Grandma Confiscates Cell Phones
Today I visited with a dear woman that I met about 3 months ago.  My visits with her on both occasions were to discuss her funeral arrangements.  My first visit with her took place in her hospital room.  It was a very uncomfortable day for her and I left the hospital praying that her doctors would be able to discover the cause of her ailments and offer her some relief.  She was a sweet woman and even though she was in severe pain, she was friendly and concerned with my comfort.
Today, as I visited her at her home, she was much more comfortable than before.  Her landscape was cheerful and expressed her personality through brightly colored blossoms.  There was a peaceful arbor spreading shade over a sweet table with seating for two.  Other flowering bushes offered privacy and shared their pleasing fragrance with anyone willing to take a moment to enjoy the pleasant bounty of spring.
Before discussing the business of the day, we spoke of her past few months.  She told me about her illness and her plans for her future.  We discussed her recent activities with her children and grandchildren.  Recently she held a slumber night with her 15 grandchildren.  She chose a small space and confiscated each child's electronic devices, to ensure interaction and intimacy.  Board games and waffles were abundant; TV’s, cell phones and I-pads were non-existent.  Each of her grandchildren began the evening with complaints of impending boredom.  Each of her grandchildren closed the event with a new appreciation of love and precious memories created with their grandmother.
I know that this activity was difficult and painful for her to host.  Her health is fragile and she suffers extreme pain.  She understands what is coming though, and she is systematically preparing her loved ones for her passing.  She is actively creating memories for each of them, so that once she dies; they will have a treasured moment with her to call their own. 
In my own life, I often reflect back to experiences with my grandmother.  She also took time to create moments that taught her descendants strength and brought them peace.  As a grandmother myself, I compare my actions against those of my grandmother.  I try to live up to her generosity, her kindness, and her love for her grandchildren.  I try to create memories with my grandchildren that will one day help them surmount the difficulties, trials and weaknesses that plague the human race.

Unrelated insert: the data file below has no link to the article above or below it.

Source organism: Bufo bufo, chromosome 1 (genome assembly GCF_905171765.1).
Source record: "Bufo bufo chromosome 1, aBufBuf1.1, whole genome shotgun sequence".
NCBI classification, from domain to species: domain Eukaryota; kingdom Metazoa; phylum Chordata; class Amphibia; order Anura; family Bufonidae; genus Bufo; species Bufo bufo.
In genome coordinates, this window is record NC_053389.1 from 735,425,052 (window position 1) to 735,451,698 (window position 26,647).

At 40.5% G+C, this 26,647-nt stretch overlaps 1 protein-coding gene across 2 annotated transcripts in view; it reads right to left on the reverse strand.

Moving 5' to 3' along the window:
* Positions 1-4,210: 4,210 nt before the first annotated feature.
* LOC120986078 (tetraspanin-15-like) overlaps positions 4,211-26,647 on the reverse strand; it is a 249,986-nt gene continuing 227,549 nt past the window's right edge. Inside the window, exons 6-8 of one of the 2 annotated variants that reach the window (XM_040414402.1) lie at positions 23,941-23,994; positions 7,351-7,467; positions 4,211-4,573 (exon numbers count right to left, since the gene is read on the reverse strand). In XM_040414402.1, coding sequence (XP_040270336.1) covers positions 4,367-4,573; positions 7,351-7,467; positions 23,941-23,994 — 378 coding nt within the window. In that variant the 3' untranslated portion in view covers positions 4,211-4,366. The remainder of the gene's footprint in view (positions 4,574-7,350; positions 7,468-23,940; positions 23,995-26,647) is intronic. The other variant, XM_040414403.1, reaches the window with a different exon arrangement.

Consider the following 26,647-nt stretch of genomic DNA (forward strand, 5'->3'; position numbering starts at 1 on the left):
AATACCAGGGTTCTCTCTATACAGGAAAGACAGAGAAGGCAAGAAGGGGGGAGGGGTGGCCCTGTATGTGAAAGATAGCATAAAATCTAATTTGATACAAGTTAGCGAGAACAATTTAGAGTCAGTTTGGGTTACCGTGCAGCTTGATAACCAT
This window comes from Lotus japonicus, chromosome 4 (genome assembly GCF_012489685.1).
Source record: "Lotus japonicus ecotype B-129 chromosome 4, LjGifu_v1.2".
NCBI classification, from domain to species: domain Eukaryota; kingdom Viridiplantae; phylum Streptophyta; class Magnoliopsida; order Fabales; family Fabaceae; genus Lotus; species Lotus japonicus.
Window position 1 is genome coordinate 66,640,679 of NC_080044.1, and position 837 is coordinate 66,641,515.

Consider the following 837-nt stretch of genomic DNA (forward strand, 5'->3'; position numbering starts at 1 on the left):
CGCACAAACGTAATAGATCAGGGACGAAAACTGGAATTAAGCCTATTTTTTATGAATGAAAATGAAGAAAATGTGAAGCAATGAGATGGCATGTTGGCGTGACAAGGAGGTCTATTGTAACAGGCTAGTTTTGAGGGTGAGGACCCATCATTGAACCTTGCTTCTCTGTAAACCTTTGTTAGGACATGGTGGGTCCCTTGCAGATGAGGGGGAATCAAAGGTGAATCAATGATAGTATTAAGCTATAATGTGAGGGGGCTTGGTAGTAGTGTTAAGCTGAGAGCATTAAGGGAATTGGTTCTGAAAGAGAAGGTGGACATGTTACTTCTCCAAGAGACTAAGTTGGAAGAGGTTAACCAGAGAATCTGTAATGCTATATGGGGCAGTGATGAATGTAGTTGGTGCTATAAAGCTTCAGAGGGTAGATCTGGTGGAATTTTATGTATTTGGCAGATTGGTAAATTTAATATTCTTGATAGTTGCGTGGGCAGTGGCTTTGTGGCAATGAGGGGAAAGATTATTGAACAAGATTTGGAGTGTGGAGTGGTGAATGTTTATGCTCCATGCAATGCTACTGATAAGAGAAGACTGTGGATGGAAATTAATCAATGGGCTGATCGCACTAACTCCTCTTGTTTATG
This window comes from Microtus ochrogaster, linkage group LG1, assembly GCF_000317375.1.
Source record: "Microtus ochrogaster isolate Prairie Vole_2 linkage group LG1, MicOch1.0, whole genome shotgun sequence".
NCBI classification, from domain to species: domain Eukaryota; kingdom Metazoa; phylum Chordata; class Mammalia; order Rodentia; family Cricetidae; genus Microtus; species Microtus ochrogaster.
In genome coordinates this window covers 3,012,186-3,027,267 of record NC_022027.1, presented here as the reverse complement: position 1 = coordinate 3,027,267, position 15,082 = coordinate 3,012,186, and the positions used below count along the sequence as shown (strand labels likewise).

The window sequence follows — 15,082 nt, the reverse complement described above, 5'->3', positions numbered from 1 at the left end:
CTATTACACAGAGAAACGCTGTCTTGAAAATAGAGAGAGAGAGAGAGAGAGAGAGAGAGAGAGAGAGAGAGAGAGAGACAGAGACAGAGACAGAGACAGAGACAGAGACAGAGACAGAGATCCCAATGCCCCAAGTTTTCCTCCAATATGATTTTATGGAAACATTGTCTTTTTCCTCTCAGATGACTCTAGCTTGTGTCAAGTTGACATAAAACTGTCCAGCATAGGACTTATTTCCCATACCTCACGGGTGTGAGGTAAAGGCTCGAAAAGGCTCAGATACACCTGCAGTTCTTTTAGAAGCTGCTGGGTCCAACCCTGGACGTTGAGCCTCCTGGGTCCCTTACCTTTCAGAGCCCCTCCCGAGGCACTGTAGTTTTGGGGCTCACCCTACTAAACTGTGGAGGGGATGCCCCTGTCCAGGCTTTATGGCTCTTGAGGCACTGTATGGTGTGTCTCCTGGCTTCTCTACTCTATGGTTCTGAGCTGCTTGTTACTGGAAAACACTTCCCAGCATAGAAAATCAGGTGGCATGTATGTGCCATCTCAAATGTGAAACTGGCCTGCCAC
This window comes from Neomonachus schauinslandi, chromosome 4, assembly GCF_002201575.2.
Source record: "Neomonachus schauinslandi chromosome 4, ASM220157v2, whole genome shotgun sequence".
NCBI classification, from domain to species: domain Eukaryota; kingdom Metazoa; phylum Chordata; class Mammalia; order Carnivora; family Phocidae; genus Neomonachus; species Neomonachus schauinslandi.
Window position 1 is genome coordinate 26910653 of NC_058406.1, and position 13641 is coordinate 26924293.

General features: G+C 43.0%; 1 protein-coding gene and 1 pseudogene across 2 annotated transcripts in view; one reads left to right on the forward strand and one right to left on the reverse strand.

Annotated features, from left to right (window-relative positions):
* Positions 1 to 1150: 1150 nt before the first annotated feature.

This woman’s family is blessed with her wisdom and her courage to create peace, love, and confidence for them in her last few months of life.  She is a strong and brilliant woman.  
I often see families where loved ones do not have such thoughtful memories to draw upon.  The lack of sweet familial experiences creates contention and self-doubt among descendants.  Regardless of where you are in life, take the opportunity to create sweet memories with those you love.  This dear woman is fortunate enough to know that her life will soon end, and dedicated enough to sacrifice her comfort for the future of those she loves.  Sadly, this is not always the case near the end of life.  Without notice, the grim reaper can call your number, and within a twinkling of an eye, life is over.  Enjoy every moment you have with your family.  Never waste an opportunity to express your love for them.  If you do so, your family and loved ones will be better prepared for life without you by their side.  They will face life with greater confidence and in times of weakness, they will be able to deflect temptation and heartache.  They will survive, secure in their knowledge that you loved and provided for them, all that you could.